Can the government set limits on encryption?
 

Communications over electronic systems are so easily intercepted that businesses and individuals have had to find powerful new ways to preserve the privacy of computer transmissions. They have found nearly inviolable privacy through encryption. This inviolability has in turn become a problem. The federal government views the proliferation of encryption devices with some trepidation. It fears that police and federal investigative agencies would not be able to decode computer transmissions, as they now wiretap telephone systems, in cases of suspected criminal activity. The government predicts that international organized crime or terrorists, for instance, will switch all communications to computer networks, and the government would thereby lose a valuable tool in crime detection. Its solution has been to attempt to restrict the use of encryption to the "Clipper chip." The Clipper chip is a standard encryption device developed by the federal government. The government holds keys to unlock any message encrypted with a Clipper chip and could use these keys under court order, just as it may wiretap a phone line after obtaining a search warrant.

Objections to Governmental Restriction of Encryption
 
Objections to the Clipper chip have been many and vociferous. The opposition points out that no criminal would choose the Clipper over other encryption devices. They wonder how the Clipper requirement could be enforced. Common carriers, for instance, do not distinguish between encrypted and non-encrypted data, let alone between different encryption codes. The opposition to the chip further suggest that requiring the Clipper chip in all U.S.-made computers, rather than encryption devices without keys available to the government, would harm the export industry in computers: why would governments or individuals outside of the U.S. care to have the Clipper in their systems? Others claim that Clipper encryption is flawed, does not in other words offer reliable protection whereas other encryption devices do.

 

 

The Clipper Chip vs. Constitutional Rights
 

Claims of practical difficulties go on and on. But while these difficulties might find practical solutions, another--and more fundamental--legal obstacle stands in the way of requiring the Clipper chip. Some people claim that any requirement to use the chip violates the most basic of American rights. By regulating how Americans transmit data or ideas, they say, the government may a priori suppress the First Amendment right to free speech. In addition, they demand to know why people who have committed no crime are required to give the government the keys to their privacy. The government meanwhile claims that these are minor, and may be necessary, restrictions of American rights in the face of increasingly sophisticated crime. The debate rages on.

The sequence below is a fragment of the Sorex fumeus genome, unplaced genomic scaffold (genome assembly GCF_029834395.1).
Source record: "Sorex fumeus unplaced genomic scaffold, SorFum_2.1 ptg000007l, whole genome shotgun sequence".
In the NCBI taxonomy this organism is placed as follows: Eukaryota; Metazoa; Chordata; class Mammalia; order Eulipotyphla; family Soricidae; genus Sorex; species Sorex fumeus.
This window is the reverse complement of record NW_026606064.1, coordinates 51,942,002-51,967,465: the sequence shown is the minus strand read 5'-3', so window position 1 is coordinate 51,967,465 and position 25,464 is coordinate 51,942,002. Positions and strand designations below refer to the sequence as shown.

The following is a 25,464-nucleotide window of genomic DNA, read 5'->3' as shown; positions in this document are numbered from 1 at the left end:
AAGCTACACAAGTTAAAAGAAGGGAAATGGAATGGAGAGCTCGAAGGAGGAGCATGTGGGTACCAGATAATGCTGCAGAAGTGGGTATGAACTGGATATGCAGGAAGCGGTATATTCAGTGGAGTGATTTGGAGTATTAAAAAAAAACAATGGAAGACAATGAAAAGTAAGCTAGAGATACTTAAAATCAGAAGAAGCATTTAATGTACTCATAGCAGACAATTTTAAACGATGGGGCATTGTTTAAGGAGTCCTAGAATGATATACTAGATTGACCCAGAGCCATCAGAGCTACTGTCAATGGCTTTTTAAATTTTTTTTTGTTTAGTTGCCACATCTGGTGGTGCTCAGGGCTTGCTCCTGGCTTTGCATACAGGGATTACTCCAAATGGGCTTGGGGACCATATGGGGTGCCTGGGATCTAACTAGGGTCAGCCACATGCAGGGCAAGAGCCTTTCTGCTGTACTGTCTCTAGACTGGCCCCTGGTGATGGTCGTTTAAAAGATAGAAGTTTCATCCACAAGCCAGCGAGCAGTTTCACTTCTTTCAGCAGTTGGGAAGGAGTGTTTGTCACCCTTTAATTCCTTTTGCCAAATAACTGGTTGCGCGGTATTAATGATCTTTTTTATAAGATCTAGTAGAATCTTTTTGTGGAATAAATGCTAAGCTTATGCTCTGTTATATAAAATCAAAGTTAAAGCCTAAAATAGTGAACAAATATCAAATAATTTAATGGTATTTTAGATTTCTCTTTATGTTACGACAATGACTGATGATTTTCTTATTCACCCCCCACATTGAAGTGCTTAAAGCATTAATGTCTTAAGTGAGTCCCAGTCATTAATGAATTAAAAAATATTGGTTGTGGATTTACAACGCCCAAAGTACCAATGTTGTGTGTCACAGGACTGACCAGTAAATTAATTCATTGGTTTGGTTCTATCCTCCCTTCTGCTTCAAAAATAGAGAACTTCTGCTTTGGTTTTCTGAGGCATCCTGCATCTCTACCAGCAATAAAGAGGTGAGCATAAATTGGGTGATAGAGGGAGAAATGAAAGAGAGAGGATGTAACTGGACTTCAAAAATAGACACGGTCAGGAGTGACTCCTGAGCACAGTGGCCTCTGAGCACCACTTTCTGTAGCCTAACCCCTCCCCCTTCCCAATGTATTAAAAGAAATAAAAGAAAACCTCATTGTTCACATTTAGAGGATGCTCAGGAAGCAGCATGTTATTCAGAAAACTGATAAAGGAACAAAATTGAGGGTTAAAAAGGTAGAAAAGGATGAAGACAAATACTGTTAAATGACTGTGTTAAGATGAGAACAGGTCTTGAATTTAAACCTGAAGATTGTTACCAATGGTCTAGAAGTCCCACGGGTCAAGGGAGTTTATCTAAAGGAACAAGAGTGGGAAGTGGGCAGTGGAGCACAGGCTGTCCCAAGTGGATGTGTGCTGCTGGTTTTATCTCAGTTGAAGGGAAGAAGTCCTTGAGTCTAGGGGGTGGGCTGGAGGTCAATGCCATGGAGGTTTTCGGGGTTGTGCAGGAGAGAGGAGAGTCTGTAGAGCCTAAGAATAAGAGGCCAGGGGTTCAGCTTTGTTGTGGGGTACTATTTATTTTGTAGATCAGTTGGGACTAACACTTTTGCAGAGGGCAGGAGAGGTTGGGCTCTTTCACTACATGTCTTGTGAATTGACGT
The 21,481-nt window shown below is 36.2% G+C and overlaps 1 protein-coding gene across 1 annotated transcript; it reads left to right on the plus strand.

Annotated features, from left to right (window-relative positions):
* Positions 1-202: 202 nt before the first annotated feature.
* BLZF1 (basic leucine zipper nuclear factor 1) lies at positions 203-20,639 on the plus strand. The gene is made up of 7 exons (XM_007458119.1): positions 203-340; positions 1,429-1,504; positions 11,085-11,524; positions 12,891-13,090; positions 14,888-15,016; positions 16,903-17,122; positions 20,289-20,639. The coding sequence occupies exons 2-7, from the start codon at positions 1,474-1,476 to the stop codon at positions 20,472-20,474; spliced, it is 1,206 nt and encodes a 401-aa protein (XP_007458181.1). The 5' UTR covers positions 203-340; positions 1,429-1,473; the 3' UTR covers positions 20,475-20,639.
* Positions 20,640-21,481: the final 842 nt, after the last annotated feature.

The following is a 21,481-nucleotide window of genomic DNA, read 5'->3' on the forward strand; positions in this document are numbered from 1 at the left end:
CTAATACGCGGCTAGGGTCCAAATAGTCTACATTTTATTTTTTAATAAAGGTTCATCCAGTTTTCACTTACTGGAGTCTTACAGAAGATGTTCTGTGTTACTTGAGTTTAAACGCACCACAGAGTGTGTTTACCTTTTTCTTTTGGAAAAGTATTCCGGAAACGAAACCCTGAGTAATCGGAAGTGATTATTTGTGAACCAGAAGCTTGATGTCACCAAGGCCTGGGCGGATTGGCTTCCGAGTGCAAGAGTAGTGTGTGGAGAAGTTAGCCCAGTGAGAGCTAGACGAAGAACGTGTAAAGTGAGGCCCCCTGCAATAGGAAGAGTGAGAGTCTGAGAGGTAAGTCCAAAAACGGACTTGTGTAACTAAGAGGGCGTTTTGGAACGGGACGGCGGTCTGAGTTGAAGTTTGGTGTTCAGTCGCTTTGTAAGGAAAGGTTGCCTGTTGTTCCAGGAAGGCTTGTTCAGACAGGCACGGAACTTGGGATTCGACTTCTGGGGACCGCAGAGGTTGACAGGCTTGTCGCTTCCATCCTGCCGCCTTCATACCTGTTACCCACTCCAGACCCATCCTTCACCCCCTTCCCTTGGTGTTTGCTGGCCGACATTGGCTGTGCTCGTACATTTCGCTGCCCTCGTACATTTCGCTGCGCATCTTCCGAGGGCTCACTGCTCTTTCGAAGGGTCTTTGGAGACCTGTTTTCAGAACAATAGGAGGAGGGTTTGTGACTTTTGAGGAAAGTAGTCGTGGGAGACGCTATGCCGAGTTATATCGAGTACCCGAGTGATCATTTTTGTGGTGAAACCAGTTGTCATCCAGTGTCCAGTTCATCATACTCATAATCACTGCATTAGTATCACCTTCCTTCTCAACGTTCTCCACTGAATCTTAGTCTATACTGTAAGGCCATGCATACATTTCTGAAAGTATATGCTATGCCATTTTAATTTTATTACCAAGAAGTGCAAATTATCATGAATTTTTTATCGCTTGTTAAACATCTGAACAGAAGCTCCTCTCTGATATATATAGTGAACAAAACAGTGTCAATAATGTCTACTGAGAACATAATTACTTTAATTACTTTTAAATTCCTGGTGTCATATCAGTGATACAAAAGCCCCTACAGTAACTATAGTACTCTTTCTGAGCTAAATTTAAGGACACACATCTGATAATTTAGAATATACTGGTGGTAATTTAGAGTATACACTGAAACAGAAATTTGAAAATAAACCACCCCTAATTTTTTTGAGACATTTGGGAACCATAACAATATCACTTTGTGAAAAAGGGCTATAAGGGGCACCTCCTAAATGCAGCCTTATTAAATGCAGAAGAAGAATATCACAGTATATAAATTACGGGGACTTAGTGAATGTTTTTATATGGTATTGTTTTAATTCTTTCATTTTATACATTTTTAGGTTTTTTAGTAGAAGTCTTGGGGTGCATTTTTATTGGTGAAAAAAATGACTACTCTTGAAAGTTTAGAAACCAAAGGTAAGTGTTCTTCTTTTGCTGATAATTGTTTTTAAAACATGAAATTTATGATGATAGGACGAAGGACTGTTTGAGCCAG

4. GIS Data as Evidence*

*This section of the discussion is distilled from Harlan J. Onsrud. "Evidence Generated from GIS." GIS Law 1(3) (1993): 1-8.
 
Geographic Information Systems are used to make decisions. GIS may, for instance, be used to place new roads or power lines, to build subway systems while avoiding existing underground utilities, to create a school or voting district, or to justify a conservation policy by forecasting environmental harm from planned land uses. Occasionally, legal conflicts develop over these decisions. Parents question school district boundaries; land owners dispute environmental policies; subway system builders might break utility lines marked incorrectly on a map generated with GIS. One or all parties in the conflict might then wish to bring data or analysis from a GIS into court as evidence in support of a case.

 

 

Can GIS data be used as evidence?
 

GIS data may sometimes be necessary to a legal case, but it does not always meet the legal standards of acceptable evidence. Information held or created in digital form encounters more problems when used as evidence in the courts than paper documents do. Computer systems introduce the possibilities of input errors, hidden inaccuracies caused by hardware or software problems, and flawed modeling concepts. In addition, digital information can be altered more easily and with less trace than information held on paper documents. These characteristics bring into question the reliability of information from GIS as evidence, and by extension the reliability of decisions based on GIS.

 

 

Problems Faced by GIS Data in the Courts